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Persistence of Highly Pathogenic Avian Influenza Viruses in Natural Ecosystems

Abstract : Understanding of ecologic factors favoring emergence and maintenance of highly pathogenic avian influenza (HPAI) viruses is limited. Although low pathogenic avian influenza viruses persist and evolve in wild populations, HPAI viruses evolve in domestic birds and cause economically serious epizootics that only occasionally infect wild populations. We propose that evolutionary ecology considerations can explain this apparent paradox. Host structure and transmission possibilities differ considerably between wild and domestic birds and are likely to be major determinants of virulence. Because viral fitness is highly dependent on host survival and dispersal in nature, virulent forms are unlikely to persist in wild populations if they kill hosts quickly or affect predation risk or migratory performance. Interhost transmission in water has evolved in low pathogenic influenza viruses in wild waterfowl populations. However, oropharyngeal shedding and transmission by aerosols appear more efficient for HPAI viruses among domestic birds.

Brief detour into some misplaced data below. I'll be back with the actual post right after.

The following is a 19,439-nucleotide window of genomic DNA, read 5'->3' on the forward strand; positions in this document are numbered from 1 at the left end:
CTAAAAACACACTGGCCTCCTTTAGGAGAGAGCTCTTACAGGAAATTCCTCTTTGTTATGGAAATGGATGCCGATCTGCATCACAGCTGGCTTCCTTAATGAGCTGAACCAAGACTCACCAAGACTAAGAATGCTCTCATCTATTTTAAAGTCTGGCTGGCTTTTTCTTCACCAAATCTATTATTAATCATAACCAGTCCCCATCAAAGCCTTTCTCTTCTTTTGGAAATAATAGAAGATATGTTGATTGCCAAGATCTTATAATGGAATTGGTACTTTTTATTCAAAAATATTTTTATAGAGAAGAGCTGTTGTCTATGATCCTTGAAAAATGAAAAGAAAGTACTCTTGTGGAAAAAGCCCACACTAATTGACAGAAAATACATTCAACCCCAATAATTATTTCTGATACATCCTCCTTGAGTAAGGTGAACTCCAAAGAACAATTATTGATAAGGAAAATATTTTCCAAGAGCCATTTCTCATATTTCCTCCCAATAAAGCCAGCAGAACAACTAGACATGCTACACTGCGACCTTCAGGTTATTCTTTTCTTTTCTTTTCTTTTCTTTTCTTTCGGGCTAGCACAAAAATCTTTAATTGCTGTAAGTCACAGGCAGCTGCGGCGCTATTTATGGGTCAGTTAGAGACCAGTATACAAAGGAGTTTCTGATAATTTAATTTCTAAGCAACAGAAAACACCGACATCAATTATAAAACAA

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Dernière modification le : mardi 10 mars 2020 - 01:36:23

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Camille Lebarbenchon, Chris Feare, Francois Renaud, Frederic Thomas, Michel Gauthier-Clerc. Persistence of Highly Pathogenic Avian Influenza Viruses in Natural Ecosystems. Emerging Infectious Diseases, Centers for Disease Control and Prevention, 2010, 16 (7), pp.1057-1062. ⟨10.3201/eid1607.090389⟩. ⟨hal-02502572⟩

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